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Newark handing out bottled water as lead levels test high

August 12, 2019
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Rahjiah McBride, of Chester, Pa., right, helps her relatives, Newark residents Elnora and Bowdell Goodwin, center and second right, as Goodwin's son pitches in carrying bottled water from the Boylan Street Recreation Center, Monday, Aug. 12, 2019, in Newark, N.J. New Jersey's governor and Newark's mayor vowed to provide bottled water to city residents with lead service lines after Environmental Protection Agency tests indicated that filters distributed earlier might not be protecting residents of some areas against elevated lead levels. (AP Photo/Kathy Willens)
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Rahjiah McBride, of Chester, Pa., right, helps her relatives, Newark residents Elnora and Bowdell Goodwin, center and second right, as Goodwin's son pitches in carrying bottled water from the Boylan Street Recreation Center, Monday, Aug. 12, 2019, in Newark, N.J. New Jersey's governor and Newark's mayor vowed to provide bottled water to city residents with lead service lines after Environmental Protection Agency tests indicated that filters distributed earlier might not be protecting residents of some areas against elevated lead levels. (AP Photo/Kathy Willens)

NEWARK, N.J. (AP) — Residents began picking up bottled water on Monday, days after elevated lead levels were found in homes where city-issued filters had been distributed months ago as part of an ongoing effort to combat contamination.

Newark has given thousands of filters to residents in homes with lead service lines. But the U.S. Environmental Protection Agency said recent tests showed drinking water in a few locations was still testing high for lead despite the filters.

Water was available at four locations Monday. The process was successful for some people, not so much for others.

Emmett Coleman, a senior citizen who said he is a heart transplant recipient, said he waited an hour for his two cases of water. He lugged them down the stairs and began to carry them up the street to his car before a worker came out to help him.

“In the senior building it’s bad,” he said. “All of us are sick or have problems, and we can’t drink the water. And the filters aren’t working.”

Jessica Souffront went to the same office to get water but was told she didn’t qualify and received a filter instead. Another woman said she became exasperated waiting for office staff to find her name on a list and left to buy water at the supermarket.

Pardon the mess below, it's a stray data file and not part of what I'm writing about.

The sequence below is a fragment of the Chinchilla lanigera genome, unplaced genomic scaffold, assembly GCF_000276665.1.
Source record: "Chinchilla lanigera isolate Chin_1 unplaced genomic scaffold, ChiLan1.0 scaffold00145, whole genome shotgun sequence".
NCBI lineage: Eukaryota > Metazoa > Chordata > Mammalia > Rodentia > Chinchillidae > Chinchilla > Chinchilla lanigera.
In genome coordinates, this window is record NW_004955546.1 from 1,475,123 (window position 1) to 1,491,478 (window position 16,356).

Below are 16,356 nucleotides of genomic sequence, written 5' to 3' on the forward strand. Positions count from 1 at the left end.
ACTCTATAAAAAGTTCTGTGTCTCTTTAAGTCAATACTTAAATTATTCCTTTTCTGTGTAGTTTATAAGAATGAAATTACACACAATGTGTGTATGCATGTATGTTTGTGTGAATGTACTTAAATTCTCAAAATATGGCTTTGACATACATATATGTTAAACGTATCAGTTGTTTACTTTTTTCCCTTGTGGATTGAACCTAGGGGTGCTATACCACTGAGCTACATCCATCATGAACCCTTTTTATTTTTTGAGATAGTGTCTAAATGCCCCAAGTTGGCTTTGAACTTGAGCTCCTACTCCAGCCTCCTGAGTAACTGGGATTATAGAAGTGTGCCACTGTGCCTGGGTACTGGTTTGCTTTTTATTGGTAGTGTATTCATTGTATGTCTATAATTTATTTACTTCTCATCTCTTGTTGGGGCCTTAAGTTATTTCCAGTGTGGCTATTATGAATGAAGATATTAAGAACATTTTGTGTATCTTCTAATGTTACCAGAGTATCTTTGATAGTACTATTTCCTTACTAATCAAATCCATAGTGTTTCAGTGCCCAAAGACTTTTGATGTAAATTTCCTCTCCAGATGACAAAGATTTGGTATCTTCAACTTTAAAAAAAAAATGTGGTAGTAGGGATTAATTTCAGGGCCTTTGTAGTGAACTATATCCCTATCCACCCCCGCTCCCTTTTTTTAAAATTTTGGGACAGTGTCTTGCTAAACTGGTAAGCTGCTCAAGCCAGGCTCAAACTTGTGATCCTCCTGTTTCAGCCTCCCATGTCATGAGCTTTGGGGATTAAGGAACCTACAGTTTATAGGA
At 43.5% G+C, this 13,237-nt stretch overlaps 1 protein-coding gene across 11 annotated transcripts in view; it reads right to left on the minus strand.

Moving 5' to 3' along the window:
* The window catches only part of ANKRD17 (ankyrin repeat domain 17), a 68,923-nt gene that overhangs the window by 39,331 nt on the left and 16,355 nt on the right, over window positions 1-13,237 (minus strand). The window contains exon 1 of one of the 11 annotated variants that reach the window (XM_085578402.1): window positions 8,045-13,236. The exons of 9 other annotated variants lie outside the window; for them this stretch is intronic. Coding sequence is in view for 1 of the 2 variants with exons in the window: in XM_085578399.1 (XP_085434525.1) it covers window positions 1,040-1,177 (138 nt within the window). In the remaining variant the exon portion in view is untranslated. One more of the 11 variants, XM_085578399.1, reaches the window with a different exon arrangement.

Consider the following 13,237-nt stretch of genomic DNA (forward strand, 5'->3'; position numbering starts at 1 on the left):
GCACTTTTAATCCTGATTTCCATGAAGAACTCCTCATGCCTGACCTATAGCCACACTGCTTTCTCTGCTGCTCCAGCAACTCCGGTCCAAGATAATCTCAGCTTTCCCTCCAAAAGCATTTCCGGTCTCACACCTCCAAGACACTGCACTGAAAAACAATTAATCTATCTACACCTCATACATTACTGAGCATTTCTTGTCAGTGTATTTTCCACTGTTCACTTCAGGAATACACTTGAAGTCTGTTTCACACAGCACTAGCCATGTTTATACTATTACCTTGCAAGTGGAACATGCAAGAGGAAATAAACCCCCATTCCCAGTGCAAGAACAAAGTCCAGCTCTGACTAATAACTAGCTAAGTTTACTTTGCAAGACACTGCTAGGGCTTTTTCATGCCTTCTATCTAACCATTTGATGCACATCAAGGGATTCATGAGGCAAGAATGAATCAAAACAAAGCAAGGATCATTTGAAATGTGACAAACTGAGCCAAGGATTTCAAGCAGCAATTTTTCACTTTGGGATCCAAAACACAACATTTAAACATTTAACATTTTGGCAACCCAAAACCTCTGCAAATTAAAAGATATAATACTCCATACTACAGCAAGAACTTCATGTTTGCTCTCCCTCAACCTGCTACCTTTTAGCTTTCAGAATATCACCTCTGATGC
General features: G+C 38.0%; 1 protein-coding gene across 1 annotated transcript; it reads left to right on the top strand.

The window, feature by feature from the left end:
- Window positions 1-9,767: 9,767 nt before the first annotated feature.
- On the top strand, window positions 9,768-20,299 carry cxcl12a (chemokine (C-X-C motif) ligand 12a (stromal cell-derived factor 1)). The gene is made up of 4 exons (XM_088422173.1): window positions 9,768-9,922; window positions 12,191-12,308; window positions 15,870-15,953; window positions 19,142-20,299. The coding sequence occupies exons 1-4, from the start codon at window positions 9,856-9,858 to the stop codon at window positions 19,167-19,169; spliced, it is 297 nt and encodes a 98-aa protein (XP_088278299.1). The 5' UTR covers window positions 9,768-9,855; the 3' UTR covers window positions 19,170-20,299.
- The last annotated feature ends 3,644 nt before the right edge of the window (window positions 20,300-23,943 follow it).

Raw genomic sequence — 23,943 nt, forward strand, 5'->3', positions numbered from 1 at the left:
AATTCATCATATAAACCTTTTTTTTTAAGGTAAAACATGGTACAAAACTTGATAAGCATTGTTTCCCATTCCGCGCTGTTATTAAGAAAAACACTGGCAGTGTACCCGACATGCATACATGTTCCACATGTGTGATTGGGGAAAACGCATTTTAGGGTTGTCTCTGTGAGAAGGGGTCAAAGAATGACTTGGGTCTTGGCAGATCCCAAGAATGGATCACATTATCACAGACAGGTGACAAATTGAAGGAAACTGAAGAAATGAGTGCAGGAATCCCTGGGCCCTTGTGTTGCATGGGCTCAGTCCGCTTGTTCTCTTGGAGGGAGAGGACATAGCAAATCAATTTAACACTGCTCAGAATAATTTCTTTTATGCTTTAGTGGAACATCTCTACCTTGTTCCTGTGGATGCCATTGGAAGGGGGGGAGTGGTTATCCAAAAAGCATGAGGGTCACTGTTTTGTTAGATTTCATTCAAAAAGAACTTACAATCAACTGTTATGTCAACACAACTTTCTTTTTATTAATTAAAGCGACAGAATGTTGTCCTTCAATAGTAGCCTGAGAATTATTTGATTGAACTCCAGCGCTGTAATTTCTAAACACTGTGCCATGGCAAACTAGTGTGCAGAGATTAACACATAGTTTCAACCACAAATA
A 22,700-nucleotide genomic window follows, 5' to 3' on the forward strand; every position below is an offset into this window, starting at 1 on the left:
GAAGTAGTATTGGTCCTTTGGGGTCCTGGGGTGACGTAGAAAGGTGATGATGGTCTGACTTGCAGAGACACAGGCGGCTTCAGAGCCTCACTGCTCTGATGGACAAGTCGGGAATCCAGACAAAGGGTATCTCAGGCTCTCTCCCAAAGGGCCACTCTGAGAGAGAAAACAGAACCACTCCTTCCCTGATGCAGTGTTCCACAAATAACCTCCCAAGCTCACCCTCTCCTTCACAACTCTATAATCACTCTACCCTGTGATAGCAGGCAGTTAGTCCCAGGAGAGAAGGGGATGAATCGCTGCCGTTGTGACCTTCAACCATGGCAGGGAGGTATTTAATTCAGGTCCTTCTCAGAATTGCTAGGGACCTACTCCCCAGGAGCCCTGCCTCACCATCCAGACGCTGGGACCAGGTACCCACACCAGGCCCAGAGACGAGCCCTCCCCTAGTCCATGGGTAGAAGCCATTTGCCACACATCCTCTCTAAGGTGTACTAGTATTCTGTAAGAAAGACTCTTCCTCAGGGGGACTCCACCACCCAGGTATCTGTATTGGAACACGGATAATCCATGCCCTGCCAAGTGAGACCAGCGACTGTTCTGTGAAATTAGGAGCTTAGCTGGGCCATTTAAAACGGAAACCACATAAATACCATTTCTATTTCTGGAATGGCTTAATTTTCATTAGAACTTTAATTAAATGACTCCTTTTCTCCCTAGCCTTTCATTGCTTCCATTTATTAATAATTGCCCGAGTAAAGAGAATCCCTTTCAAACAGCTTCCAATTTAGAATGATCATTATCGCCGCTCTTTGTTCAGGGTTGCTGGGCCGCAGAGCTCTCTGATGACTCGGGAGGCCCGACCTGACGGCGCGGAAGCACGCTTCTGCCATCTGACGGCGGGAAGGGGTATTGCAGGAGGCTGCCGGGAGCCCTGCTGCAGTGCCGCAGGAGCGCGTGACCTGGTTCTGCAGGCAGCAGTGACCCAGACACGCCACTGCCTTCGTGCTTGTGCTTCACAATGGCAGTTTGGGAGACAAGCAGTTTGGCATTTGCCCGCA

In a letter Friday to Newark Mayor Ras Baraka and New Jersey Department of Environmental Protection Commissioner Catherine McCabe, the EPA said tests on two homes using the filters “suggest that use of the specific filtration devices distributed by Newark may not be reliably effective” in reducing lead levels.

The EPA urged the city to advise residents to use bottled water for drinking and cooking. In a joint statement issued Sunday, Baraka and Democratic Gov. Phil Murphy cautioned that the city and state would “need support and assistance from the federal government.”

An environmental group sued the city last year, alleging Newark’s water has dangerously high lead levels and that the city has failed to conduct adequate monitoring over the years. The suit is pending in federal court.

As part of the lawsuit, the Natural Resources Defense Council has sought a court order to force the city to go door-to-door to instruct residents on how to use the filters, Improper installation and use of the filters may be contributing to continued high lead levels, Erik Olson, an NRDC drinking water expert, said Monday.

All contents © copyright 2019 The Associated Press. All rights reserved.
1 of 9
Rahjiah McBride, of Chester, Pa., right, helps her relatives, Newark residents Elnora and Bowdell Goodwin, center and second right, as Goodwin's son pitches in carrying bottled water from the Boylan Street Recreation Center, Monday, Aug. 12, 2019, in Newark, N.J. New Jersey's governor and Newark's mayor vowed to provide bottled water to city residents with lead service lines after Environmental Protection Agency tests indicated that filters distributed earlier might not be protecting residents of some areas against elevated lead levels. (AP Photo/Kathy Willens)